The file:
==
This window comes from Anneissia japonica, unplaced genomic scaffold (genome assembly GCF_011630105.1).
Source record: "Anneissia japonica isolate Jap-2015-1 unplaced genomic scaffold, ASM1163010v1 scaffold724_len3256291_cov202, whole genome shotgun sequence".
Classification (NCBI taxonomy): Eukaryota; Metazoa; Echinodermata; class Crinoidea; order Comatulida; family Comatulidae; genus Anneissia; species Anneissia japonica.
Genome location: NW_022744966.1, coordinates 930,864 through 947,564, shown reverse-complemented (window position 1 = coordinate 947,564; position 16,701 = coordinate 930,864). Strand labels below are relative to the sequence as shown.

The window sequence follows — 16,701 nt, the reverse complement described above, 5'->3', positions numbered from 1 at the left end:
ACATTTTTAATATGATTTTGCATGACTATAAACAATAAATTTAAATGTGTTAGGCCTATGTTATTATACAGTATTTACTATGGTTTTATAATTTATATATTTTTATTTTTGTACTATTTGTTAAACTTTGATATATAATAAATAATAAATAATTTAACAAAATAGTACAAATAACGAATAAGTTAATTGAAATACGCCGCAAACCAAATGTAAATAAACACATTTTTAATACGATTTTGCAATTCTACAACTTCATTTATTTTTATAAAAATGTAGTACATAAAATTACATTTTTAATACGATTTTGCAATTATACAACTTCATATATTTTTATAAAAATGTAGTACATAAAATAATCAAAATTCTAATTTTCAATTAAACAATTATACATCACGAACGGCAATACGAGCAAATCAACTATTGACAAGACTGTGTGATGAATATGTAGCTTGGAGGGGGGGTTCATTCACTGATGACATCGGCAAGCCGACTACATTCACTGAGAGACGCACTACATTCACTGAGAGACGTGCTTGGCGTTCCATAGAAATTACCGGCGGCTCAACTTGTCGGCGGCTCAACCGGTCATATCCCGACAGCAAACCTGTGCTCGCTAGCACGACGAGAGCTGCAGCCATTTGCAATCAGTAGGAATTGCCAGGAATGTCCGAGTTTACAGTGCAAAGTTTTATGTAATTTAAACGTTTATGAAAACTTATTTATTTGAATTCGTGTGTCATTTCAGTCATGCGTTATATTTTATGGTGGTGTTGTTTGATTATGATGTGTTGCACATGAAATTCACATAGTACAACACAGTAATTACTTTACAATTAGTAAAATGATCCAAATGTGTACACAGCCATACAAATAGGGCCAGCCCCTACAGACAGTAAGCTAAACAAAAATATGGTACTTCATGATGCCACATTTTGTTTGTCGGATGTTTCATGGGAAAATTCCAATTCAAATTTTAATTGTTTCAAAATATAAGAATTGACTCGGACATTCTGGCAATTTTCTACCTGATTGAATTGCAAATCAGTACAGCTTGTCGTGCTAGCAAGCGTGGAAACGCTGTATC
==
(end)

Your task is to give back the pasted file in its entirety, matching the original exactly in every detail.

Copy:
This window comes from Anneissia japonica, unplaced genomic scaffold (genome assembly GCF_011630105.1).
Source record: "Anneissia japonica isolate Jap-2015-1 unplaced genomic scaffold, ASM1163010v1 scaffold724_len3256291_cov202, whole genome shotgun sequence".
Classification (NCBI taxonomy): Eukaryota; Metazoa; Echinodermata; class Crinoidea; order Comatulida; family Comatulidae; genus Anneissia; species Anneissia japonica.
Genome location: NW_022744966.1, coordinates 930,864 through 947,564, shown reverse-complemented (window position 1 = coordinate 947,564; position 16,701 = coordinate 930,864). Strand labels below are relative to the sequence as shown.

The window sequence follows — 16,701 nt, the reverse complement described above, 5'->3', positions numbered from 1 at the left end:
ACATTTTTAATATGATTTTGCATGACTATAAACAATAAATTTAAATGTGTTAGGCCTATGTTATTATACAGTATTTACTATGGTTTTATAATTTATATATTTTTATTTTTGTACTATTTGTTAAACTTTGATATATAATAAATAATAAATAATTTAACAAAATAGTACAAATAACGAATAAGTTAATTGAAATACGCCGCAAACCAAATGTAAATAAACACATTTTTAATACGATTTTGCAATTCTACAACTTCATTTATTTTTATAAAAATGTAGTACATAAAATTACATTTTTAATACGATTTTGCAATTATACAACTTCATATATTTTTATAAAAATGTAGTACATAAAATAATCAAAATTCTAATTTTCAATTAAACAATTATACATCACGAACGGCAATACGAGCAAATCAACTATTGACAAGACTGTGTGATGAATATGTAGCTTGGAGGGGGGGTTCATTCACTGATGACATCGGCAAGCCGACTACATTCACTGAGAGACGCACTACATTCACTGAGAGACGTGCTTGGCGTTCCATAGAAATTACCGGCGGCTCAACTTGTCGGCGGCTCAACCGGTCATATCCCGACAGCAAACCTGTGCTCGCTAGCACGACGAGAGCTGCAGCCATTTGCAATCAGTAGGAATTGCCAGGAATGTCCGAGTTTACAGTGCAAAGTTTTATGTAATTTAAACGTTTATGAAAACTTATTTATTTGAATTCGTGTGTCATTTCAGTCATGCGTTATATTTTATGGTGGTGTTGTTTGATTATGATGTGTTGCACATGAAATTCACATAGTACAACACAGTAATTACTTTACAATTAGTAAAATGATCCAAATGTGTACACAGCCATACAAATAGGGCCAGCCCCTACAGACAGTAAGCTAAACAAAAATATGGTACTTCATGATGCCACATTTTGTTTGTCGGATGTTTCATGGGAAAATTCCAATTCAAATTTTAATTGTTTCAAAATATAAGAATTGACTCGGACATTCTGGCAATTTTCTACCTGATTGAATTGCAAATCAGTACAGCTTGTCGTGCTAGCAAGCGTGGAAACGCTGTATC